Guest More than 1 year ago
I found this book to be very instrumental in helping my rating in the U.S.C.F. I was below average and ended up above average with a gain of over 200 points. (also) I have used this book as a part of a chess curriculum for many years. It is an invaluable tool for beginners and intermediate players. I recommend it highly to anyone wanting to improve their play. Capablanca said that he taught chess beginning at the end-game not with opening theory or middle game tactics. If you learn what the goal is, you can steer the game in that direction.
Anonymous More than 1 year ago
Sherlock_Holmes More than 1 year ago
Rating: 52% Bobby Fischer Teaches Chess focuses mostly on one-move checkmates and so fails to teach novice chess players any new information. Those that are interested in the game should join a chess club, where they will be able to practice their skills and learn from their mistakes.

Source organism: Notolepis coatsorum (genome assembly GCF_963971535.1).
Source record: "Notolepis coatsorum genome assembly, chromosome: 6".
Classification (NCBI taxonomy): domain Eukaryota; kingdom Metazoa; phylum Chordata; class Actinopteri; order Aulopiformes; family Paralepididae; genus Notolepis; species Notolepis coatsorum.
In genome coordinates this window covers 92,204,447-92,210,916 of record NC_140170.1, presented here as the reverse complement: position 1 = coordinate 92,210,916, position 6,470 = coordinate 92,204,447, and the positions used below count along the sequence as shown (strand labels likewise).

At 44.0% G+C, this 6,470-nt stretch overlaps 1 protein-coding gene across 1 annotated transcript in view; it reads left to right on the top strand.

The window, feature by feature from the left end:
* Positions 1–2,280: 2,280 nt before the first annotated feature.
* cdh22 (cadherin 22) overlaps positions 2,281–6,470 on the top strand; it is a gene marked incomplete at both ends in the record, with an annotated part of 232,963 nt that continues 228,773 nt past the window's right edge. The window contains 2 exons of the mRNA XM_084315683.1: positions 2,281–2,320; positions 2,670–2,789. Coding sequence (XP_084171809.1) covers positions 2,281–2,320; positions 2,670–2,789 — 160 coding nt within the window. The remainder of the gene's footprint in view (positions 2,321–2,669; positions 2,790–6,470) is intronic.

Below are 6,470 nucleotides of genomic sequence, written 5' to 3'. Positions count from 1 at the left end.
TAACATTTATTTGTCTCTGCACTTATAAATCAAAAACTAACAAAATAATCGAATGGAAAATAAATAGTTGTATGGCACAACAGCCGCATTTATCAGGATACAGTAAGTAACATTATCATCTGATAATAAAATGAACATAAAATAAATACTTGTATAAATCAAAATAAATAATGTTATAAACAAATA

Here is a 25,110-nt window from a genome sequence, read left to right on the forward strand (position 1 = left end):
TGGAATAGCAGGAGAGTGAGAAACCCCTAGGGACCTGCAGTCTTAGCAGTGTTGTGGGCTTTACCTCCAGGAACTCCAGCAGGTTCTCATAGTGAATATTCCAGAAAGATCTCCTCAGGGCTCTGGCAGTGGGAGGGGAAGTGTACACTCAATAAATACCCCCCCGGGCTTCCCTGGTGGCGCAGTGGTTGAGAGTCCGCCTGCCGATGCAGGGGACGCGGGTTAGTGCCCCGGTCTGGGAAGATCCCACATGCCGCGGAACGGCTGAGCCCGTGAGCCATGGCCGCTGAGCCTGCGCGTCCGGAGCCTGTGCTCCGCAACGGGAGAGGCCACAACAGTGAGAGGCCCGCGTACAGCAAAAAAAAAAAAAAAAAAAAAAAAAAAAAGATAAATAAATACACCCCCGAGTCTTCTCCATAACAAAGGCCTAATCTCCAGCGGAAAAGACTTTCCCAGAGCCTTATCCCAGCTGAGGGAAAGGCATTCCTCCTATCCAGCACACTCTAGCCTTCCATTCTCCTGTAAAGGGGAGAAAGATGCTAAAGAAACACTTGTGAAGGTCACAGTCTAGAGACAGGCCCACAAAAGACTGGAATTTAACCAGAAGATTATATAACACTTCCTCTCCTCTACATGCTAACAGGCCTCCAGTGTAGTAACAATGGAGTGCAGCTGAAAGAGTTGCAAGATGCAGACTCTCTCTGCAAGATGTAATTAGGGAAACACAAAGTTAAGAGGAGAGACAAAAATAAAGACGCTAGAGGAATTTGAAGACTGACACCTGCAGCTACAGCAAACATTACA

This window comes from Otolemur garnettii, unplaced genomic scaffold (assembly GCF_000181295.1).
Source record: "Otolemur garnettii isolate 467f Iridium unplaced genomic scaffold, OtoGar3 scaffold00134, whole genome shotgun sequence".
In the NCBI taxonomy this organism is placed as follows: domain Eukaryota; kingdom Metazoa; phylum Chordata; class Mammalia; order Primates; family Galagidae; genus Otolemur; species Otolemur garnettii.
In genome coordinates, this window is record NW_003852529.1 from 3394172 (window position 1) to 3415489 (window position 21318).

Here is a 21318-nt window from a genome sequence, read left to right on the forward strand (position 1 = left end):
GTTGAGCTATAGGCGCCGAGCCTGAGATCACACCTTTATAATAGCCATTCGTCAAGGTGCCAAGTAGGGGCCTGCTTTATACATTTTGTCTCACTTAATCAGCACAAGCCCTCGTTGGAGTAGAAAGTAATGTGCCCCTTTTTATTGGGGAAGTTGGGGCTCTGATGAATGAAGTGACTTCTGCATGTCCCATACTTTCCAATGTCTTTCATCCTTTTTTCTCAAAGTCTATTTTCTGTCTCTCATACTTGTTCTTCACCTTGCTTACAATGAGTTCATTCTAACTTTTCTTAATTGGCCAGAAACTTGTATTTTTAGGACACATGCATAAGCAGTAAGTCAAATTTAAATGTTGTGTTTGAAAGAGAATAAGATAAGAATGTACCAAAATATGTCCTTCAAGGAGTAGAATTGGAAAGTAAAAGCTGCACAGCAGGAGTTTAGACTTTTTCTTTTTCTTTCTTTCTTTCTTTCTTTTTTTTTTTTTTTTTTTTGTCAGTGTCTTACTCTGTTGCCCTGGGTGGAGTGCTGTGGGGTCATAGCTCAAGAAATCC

Anonymous More than 1 year ago
I must admit that I was quite disappointed with Bobby Fischer's guide to chess strategy, considering that the book mostly teaches one-move chessmates and is quite unfriendly towards novice chess players. Although the book did cause me to improve slightly in my game performance, I fear that many beginners will find the book difficult to use as an aid to improving their chess skills. The book also fails to teach much chess notation and movements and focuses mainly on the elements of chess. The book, however, is at times helpful, as it teaches various methods of checkmate (back-rank mates and variations, displacing defenders, etc.) Nevertheless, I feel that no book will ever help one become an excellent chess player. The key is constant practice and competition by playing the game, perhaps by joining a chess club.